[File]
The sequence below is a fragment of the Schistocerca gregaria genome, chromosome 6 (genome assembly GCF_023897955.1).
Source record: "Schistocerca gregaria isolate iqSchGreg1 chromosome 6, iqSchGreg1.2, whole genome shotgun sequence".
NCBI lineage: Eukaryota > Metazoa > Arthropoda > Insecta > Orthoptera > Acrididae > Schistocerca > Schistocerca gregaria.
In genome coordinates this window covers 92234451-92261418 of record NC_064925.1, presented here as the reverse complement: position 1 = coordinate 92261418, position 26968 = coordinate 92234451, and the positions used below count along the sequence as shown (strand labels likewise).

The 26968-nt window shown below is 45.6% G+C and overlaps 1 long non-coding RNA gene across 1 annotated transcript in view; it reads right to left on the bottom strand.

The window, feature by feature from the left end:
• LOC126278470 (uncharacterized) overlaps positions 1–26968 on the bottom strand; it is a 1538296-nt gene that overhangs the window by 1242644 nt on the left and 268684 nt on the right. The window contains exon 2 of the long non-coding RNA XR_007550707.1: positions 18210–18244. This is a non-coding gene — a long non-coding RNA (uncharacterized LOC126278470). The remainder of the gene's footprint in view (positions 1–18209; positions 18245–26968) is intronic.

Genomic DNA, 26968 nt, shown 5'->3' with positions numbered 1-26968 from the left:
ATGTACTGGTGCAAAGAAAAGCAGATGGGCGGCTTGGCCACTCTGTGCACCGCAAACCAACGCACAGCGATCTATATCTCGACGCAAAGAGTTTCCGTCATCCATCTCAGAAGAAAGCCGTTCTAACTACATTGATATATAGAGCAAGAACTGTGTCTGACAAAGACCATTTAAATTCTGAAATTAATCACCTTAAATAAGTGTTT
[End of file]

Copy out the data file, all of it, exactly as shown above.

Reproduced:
The sequence below is a fragment of the Schistocerca gregaria genome, chromosome 6 (genome assembly GCF_023897955.1).
Source record: "Schistocerca gregaria isolate iqSchGreg1 chromosome 6, iqSchGreg1.2, whole genome shotgun sequence".
NCBI lineage: Eukaryota > Metazoa > Arthropoda > Insecta > Orthoptera > Acrididae > Schistocerca > Schistocerca gregaria.
In genome coordinates this window covers 92234451-92261418 of record NC_064925.1, presented here as the reverse complement: position 1 = coordinate 92261418, position 26968 = coordinate 92234451, and the positions used below count along the sequence as shown (strand labels likewise).

The 26968-nt window shown below is 45.6% G+C and overlaps 1 long non-coding RNA gene across 1 annotated transcript in view; it reads right to left on the bottom strand.

The window, feature by feature from the left end:
• LOC126278470 (uncharacterized) overlaps positions 1–26968 on the bottom strand; it is a 1538296-nt gene that overhangs the window by 1242644 nt on the left and 268684 nt on the right. The window contains exon 2 of the long non-coding RNA XR_007550707.1: positions 18210–18244. This is a non-coding gene — a long non-coding RNA (uncharacterized LOC126278470). The remainder of the gene's footprint in view (positions 1–18209; positions 18245–26968) is intronic.

Genomic DNA, 26968 nt, shown 5'->3' with positions numbered 1-26968 from the left:
ATGTACTGGTGCAAAGAAAAGCAGATGGGCGGCTTGGCCACTCTGTGCACCGCAAACCAACGCACAGCGATCTATATCTCGACGCAAAGAGTTTCCGTCATCCATCTCAGAAGAAAGCCGTTCTAACTACATTGATATATAGAGCAAGAACTGTGTCTGACAAAGACCATTTAAATTCTGAAATTAATCACCTTAAATAAGTGTTT